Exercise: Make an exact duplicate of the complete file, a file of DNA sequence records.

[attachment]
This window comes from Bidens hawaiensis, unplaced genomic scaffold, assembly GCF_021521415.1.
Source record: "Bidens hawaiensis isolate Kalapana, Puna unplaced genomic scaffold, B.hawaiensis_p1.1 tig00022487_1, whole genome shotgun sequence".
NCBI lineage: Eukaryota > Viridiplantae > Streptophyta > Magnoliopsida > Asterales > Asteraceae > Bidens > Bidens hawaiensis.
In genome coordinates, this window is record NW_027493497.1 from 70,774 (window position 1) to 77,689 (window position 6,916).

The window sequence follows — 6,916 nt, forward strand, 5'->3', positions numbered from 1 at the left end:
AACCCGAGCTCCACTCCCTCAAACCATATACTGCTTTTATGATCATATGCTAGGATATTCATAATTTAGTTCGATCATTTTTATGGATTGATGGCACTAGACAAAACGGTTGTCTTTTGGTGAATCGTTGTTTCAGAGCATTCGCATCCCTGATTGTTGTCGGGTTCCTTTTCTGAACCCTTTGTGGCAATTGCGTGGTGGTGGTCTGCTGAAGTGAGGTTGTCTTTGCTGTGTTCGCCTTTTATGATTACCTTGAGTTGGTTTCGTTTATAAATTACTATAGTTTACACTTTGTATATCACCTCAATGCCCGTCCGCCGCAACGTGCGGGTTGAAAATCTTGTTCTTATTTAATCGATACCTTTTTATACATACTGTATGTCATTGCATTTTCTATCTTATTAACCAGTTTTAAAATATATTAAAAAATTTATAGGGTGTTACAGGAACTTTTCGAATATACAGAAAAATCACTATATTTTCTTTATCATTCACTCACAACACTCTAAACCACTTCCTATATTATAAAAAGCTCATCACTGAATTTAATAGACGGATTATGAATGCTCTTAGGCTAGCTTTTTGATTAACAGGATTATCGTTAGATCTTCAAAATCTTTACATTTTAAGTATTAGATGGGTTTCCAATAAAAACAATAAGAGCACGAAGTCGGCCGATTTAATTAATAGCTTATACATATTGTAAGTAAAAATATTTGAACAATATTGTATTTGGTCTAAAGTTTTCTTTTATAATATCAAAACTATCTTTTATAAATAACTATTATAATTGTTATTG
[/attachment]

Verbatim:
This window comes from Bidens hawaiensis, unplaced genomic scaffold, assembly GCF_021521415.1.
Source record: "Bidens hawaiensis isolate Kalapana, Puna unplaced genomic scaffold, B.hawaiensis_p1.1 tig00022487_1, whole genome shotgun sequence".
NCBI lineage: Eukaryota > Viridiplantae > Streptophyta > Magnoliopsida > Asterales > Asteraceae > Bidens > Bidens hawaiensis.
In genome coordinates, this window is record NW_027493497.1 from 70,774 (window position 1) to 77,689 (window position 6,916).

The window sequence follows — 6,916 nt, forward strand, 5'->3', positions numbered from 1 at the left end:
AACCCGAGCTCCACTCCCTCAAACCATATACTGCTTTTATGATCATATGCTAGGATATTCATAATTTAGTTCGATCATTTTTATGGATTGATGGCACTAGACAAAACGGTTGTCTTTTGGTGAATCGTTGTTTCAGAGCATTCGCATCCCTGATTGTTGTCGGGTTCCTTTTCTGAACCCTTTGTGGCAATTGCGTGGTGGTGGTCTGCTGAAGTGAGGTTGTCTTTGCTGTGTTCGCCTTTTATGATTACCTTGAGTTGGTTTCGTTTATAAATTACTATAGTTTACACTTTGTATATCACCTCAATGCCCGTCCGCCGCAACGTGCGGGTTGAAAATCTTGTTCTTATTTAATCGATACCTTTTTATACATACTGTATGTCATTGCATTTTCTATCTTATTAACCAGTTTTAAAATATATTAAAAAATTTATAGGGTGTTACAGGAACTTTTCGAATATACAGAAAAATCACTATATTTTCTTTATCATTCACTCACAACACTCTAAACCACTTCCTATATTATAAAAAGCTCATCACTGAATTTAATAGACGGATTATGAATGCTCTTAGGCTAGCTTTTTGATTAACAGGATTATCGTTAGATCTTCAAAATCTTTACATTTTAAGTATTAGATGGGTTTCCAATAAAAACAATAAGAGCACGAAGTCGGCCGATTTAATTAATAGCTTATACATATTGTAAGTAAAAATATTTGAACAATATTGTATTTGGTCTAAAGTTTTCTTTTATAATATCAAAACTATCTTTTATAAATAACTATTATAATTGTTATTG